As with CEA, elbow and hip dysplasia are genetic conditions. They can affect Border Collies of any age. As the dog’s joints develop the femoral head dislocates partially. As the joint wears down over time, it causes pain, stiffness, an unusual gait, and other symptoms.

Your vet will help you determine a treatment plan based on the severity of the hip or elbow dysplasia. Surgery may be necessary, or the condition can be controlled with pain medication and physical rehab.

A dog wheelchair may be recommended for severe cases of hip or elbow dysplasia when the Border Collie’s leg strength is impacted. A border collie wheelchair can be used to support the back legs or support all legs. Border Collies are an active breed, fully paralyzed dogs in wheelchairs have been able to return to agility training!

“Twix is really improving with his Walkin’ Wheels! He did this course in 28 seconds. Just one second off from what a non-handicapped dog should be able to do. Yay! Go, Twixer, Go! I am so proud of this boy! He has such determination! He is also super HAPPY to be able to do agility again! Thanks to his Walkin’ Wheels wheelchair!”

– Pam’s Dog Academy, LLC

Our 14 1/2 year old Border Collie, Mo, got his wheels this afternoon. We used the instructions and got it assembled in no time and were amazed at how quick he figured it out. So far for the day, we have been on THREE walks. He totally LOVES it!!

– Holly. M

Osteochondritis Dissecans (OCD)

Osteochondritis Dissecans (or OCD) is another joint disease. In this one, the cartilage in the Border Collie’s joints begins to break down. The cartilage acts as a buffer for the joint. Without it, the joint can become unstable and painful. OCD can be seen in puppies as young as four months.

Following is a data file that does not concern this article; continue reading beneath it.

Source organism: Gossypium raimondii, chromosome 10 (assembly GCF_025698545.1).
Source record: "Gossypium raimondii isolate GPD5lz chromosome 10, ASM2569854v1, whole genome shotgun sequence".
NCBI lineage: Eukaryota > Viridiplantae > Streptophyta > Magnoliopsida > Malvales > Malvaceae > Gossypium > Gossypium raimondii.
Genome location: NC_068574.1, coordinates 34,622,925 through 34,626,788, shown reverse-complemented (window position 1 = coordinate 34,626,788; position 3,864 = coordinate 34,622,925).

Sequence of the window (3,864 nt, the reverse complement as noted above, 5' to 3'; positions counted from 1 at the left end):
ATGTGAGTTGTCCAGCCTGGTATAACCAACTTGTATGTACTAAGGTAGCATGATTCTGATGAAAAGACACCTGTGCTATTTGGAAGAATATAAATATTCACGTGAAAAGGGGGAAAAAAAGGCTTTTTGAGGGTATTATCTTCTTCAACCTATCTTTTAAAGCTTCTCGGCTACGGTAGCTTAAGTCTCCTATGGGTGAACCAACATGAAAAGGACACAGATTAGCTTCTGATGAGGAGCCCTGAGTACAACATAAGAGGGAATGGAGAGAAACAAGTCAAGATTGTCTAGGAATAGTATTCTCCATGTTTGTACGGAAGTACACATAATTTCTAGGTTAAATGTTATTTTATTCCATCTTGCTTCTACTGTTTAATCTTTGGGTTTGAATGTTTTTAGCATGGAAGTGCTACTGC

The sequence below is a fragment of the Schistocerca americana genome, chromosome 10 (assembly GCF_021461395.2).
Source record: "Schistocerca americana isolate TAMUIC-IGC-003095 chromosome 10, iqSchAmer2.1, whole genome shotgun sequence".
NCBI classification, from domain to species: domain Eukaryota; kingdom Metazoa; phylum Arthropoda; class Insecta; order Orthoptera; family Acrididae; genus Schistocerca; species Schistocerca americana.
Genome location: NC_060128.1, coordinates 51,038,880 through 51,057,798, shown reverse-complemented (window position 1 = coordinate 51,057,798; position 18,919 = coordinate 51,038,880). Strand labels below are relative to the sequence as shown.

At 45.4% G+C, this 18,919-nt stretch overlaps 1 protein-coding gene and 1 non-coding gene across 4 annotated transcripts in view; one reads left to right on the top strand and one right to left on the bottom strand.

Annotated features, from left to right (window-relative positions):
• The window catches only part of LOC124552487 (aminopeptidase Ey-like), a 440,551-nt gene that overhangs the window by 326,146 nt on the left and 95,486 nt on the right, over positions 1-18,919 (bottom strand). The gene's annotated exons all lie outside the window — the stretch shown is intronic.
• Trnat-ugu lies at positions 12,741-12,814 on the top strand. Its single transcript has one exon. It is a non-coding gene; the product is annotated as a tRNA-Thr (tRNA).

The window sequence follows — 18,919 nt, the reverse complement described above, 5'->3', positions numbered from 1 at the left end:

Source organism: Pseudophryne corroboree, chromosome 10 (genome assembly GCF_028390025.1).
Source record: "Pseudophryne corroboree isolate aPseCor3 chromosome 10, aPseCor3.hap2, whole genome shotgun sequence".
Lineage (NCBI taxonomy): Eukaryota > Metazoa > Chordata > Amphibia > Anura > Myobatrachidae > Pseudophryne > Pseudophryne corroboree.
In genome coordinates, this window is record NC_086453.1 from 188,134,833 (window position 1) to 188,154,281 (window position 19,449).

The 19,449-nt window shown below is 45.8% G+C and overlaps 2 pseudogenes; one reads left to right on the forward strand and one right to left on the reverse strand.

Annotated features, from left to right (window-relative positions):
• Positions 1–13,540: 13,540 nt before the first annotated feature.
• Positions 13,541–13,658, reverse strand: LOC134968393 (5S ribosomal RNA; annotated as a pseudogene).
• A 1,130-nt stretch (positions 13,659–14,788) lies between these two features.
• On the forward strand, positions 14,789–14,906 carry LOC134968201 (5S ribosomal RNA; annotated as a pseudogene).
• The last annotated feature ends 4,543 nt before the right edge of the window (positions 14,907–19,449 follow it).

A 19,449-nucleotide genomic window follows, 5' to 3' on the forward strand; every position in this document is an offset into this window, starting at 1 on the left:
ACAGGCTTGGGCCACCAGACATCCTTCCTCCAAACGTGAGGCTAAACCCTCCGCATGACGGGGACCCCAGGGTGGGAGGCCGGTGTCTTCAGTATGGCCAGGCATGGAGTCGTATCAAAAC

Your vet can recommend a treatment plan for OCD. Most often this will include either surgery or arthroscopy.

Progressive Retinal Atrophy (PRA)

PRA is another eye disorder common in Border Collies. It is a degenerative condition that gradually reduces the dog’s vision. Eventually, it will cause blindness. PRA usually first begins around three, but there are tests to discover at an early age.

There is no treatment for PRA, but you can manage the effects of the disorder. Border Collies are so intelligent that they often adapt very well to the loss of their vision. You will need to ensure their environment remains safe by no rearranging furniture, using safety gates, and walking with a shorter leash.


Epilepsy is another inherited condition in Border Collies, it is actually quite common in the breed. The main effect of epilepsy in Border Collies is seizures. Signs of epilepsy in your Border Collie can occur within the first six months. There is currently no screening test for this health issue.

Most often, medication is used to treat epilepsy in Border Collies. Understanding the signs of an epileptic seizure and how to handle it is also essential for proper Border Collie epilepsy treatment.


Paralyzed Border Collie uses dog wheelchair skis

Border Collies are a wonderfully fun, energetic, and robust breed. They are not prone to many health issues. Many of the genetic disorders that occur most often in Border Collies can be tested for in puppyhood. If you choose to buy a puppy, make sure to get your Border Collie from a reputable breeder, or find out as much as you can about your pooch and his or her background from the rescue center. Doing this will cut down on the likelihood of your Border Collie having health problems.

If health problems like epilepsy, PRA, OCD, CEA, or hip dysplasia present themselves, make sure to follow the advice of your veterinarian. Stay well-informed, and you will be better able to ensure the health and happiness of your Border Collie.

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One comment

  1. Wonderful article, very informative. Breeder part especially true.
    As they get older, they become more emotional needy, need to be near someone, so very good dog for retirees.